Today’s #FridayFieldTrip was hiking the Rings Look Trail in the Mojave Preserve.
It’s a short hike that begins from the parking lot of the Hole in the Wall Visitor Center; it’s about a mile, that takes you past some great rock art, through some fantastic landscape, and then up over a series of steep pour overs with these metal spikes and rings to help you along. It wasn’t easy, but I’m glad to say I did it.
After the hike, I talked to a ranger. Mitchel Caverns (part of the state park in the middle of the Mojave), now has a full-time caretaker, many of the infrastructure projects (water, solar power, lighting of one of the caverns) have been completed. There’s no budget to staff the place at the moment, so it won’t be open to the public in this physical cycle. At least there’s a caretaker, so the damage and theft should now stop. So, it’s good news.
It’s spring break at the college, so I took a #FridayFieldTrip on a Tuesday and visited Saratoga Spring in Death Valley.
My GPS worked great to get there, which is good because there’s no sign from 127 of where to turn. If you do decide to visit, look for the historic marker for Wade’s Exit, that’s the turn off 127.
Saratoga Spring is a place in the park I’ve never been before, way south in Death Valley.
The desert wildflowers are in bloom out there. It’s not quite the super bloom from last year, but there were some amazing fields, seemingly endless, of yellow flowers. Sprinkled around were others, purple, white, and pink.
I also got to see the endangered Saratoga Spring Pup Fish, too. There’s are two pools near the old road (now a walking path) and there were huge schools of pup fish. The water, colored red by some mineral or maybe just the mud, didn’t allow for great pictures of the little guys, but the schools were huge, not like the small numbers at the Wildlife Refuge.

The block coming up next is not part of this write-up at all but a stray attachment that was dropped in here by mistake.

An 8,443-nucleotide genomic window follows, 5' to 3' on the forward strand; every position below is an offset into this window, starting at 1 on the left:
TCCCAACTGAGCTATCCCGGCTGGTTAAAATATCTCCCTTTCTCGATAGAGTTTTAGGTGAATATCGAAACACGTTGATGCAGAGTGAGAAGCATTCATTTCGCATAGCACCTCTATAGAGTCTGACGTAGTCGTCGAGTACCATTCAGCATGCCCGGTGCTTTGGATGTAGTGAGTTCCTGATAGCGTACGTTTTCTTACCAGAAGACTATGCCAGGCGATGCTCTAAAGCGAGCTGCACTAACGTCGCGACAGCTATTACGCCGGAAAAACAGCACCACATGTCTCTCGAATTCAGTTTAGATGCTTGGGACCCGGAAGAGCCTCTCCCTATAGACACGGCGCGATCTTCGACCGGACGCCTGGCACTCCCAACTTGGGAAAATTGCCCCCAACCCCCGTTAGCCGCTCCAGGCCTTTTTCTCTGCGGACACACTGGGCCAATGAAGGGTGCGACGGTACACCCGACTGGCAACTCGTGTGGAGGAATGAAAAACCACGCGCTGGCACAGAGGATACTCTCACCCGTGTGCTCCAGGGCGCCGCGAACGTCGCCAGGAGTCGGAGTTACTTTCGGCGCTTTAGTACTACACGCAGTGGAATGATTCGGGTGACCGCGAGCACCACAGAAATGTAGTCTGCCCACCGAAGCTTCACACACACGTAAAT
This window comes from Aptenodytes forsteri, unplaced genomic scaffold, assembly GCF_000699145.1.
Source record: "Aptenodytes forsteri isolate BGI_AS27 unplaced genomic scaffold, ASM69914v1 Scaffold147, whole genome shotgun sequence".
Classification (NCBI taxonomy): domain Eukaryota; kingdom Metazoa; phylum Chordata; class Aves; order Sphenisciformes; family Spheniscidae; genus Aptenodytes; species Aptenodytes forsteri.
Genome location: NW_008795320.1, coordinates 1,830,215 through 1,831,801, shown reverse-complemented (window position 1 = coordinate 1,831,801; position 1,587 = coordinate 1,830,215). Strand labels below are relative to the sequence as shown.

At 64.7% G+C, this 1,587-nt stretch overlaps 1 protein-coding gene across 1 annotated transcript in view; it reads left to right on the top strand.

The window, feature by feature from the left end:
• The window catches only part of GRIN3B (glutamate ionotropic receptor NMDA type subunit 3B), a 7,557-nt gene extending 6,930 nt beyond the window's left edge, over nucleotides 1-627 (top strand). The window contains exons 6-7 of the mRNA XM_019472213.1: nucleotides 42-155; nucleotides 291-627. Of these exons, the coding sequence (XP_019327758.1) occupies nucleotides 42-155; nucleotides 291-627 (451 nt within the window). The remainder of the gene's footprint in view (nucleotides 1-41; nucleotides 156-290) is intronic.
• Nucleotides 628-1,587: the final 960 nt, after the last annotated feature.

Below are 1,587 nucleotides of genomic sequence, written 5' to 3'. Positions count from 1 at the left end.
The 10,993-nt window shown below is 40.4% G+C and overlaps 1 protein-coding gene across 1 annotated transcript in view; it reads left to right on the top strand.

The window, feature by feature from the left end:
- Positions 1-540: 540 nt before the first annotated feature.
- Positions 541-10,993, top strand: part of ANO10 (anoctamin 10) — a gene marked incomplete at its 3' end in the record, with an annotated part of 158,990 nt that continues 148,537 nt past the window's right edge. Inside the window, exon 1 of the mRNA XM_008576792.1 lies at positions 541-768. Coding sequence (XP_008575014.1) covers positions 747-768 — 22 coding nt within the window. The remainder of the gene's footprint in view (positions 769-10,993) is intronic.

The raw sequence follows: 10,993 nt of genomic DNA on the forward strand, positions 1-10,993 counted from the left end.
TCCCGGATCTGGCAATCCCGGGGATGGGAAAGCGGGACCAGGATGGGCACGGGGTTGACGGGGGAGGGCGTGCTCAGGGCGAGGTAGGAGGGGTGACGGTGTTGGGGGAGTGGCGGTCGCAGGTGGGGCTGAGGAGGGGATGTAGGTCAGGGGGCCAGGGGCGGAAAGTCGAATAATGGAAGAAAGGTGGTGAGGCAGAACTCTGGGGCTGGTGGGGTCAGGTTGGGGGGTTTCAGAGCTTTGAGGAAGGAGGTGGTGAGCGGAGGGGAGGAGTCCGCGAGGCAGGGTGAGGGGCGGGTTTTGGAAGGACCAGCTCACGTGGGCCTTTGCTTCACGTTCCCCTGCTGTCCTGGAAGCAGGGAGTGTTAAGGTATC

There was also the remains of a small cabin, perhaps a miner’s cabin? There wasn’t a sign to explain what it once was.
Today’s #FridayFieldTrip was a long overdue visit to the Mob Museum here in Las Vegas. The museum is housed in the old post office/court house, built in 1933. It’s so rare to be able to visit something old in Las Vegas, because we blow things up and bulldoze them down to build the latest thing. The building is on the National register of historic places, and they’ve done a great job maintaining the integrity of the building while creating a museum space.
The museum collection was both interesting and disturbing. It’s about gangsters and police, so there are some rather graphic images of dead guys, not to mention electric chairs. But all the exhibits were well written, even thoughtful. Each one was a standalone piece.
While the information is interesting, and there’s an attempt to create a timeline, it felt to me that there’s a lack of through line to the collection. I don’t know that a comprehensive story was told of organized crime in America (or even Las Vegas). It was simply a series of snippets. Of course, most art museums don’t present the entire history of art, either.
Cleveland was mentioned several times, but none of my family members were named, so that’s a good thing.
I left there feeling a bit sad and uneasy about the world we live in. Maybe that’s the point?